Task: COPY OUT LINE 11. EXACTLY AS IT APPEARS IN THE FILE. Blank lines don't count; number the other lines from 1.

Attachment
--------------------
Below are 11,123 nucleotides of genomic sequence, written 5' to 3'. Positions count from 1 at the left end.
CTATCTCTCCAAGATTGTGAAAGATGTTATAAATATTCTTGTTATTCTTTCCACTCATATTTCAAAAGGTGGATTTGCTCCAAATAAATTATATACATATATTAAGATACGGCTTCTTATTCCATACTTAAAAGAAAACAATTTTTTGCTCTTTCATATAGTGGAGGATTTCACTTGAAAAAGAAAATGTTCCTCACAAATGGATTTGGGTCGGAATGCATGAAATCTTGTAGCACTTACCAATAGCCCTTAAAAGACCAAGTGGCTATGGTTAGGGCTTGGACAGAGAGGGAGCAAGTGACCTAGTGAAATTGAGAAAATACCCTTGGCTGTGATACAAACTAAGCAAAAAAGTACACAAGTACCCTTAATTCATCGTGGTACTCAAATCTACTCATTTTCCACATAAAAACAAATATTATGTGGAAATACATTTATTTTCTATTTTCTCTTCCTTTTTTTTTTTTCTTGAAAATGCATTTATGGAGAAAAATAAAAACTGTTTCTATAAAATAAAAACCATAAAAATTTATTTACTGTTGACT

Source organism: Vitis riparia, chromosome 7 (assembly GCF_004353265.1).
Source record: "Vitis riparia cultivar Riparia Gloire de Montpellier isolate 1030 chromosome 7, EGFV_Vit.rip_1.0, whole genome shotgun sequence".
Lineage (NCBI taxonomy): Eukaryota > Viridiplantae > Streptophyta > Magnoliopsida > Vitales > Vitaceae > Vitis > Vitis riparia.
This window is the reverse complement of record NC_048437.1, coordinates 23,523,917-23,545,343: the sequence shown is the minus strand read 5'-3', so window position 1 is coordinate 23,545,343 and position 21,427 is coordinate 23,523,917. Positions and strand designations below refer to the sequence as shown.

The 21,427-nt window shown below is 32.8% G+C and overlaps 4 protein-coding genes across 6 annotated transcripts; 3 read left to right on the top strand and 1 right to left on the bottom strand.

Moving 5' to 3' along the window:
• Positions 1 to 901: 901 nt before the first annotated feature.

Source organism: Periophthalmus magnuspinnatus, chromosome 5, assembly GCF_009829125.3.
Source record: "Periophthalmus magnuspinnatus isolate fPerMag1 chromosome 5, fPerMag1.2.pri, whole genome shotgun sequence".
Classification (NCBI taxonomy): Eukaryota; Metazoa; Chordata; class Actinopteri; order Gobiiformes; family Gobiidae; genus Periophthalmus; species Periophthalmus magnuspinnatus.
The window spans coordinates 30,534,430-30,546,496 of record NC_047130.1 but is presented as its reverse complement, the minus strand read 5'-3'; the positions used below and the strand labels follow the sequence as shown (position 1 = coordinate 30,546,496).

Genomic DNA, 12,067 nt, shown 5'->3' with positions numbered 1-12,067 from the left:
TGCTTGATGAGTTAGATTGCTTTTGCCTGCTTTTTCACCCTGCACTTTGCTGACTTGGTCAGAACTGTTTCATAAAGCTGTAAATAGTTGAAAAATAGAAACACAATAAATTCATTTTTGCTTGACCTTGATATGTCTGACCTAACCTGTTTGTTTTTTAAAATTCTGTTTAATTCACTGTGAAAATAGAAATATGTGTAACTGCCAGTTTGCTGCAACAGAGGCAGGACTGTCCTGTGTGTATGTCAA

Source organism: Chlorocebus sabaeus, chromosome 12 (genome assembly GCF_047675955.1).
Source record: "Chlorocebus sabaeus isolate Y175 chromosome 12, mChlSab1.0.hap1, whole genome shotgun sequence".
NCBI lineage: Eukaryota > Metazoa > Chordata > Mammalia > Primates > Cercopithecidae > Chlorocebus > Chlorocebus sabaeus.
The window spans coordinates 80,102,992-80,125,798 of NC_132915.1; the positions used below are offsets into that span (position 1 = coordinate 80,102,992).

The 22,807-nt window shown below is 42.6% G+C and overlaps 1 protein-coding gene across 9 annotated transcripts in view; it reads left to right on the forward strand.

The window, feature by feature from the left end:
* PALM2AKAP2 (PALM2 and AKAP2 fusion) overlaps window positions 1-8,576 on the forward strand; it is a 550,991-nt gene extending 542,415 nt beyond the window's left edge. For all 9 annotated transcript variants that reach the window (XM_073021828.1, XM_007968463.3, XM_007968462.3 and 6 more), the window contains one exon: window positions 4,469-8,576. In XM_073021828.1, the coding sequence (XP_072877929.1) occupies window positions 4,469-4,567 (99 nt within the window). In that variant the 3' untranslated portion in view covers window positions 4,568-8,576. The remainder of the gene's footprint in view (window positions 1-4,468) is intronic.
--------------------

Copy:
Source record: "Periophthalmus magnuspinnatus isolate fPerMag1 chromosome 5, fPerMag1.2.pri, whole genome shotgun sequence".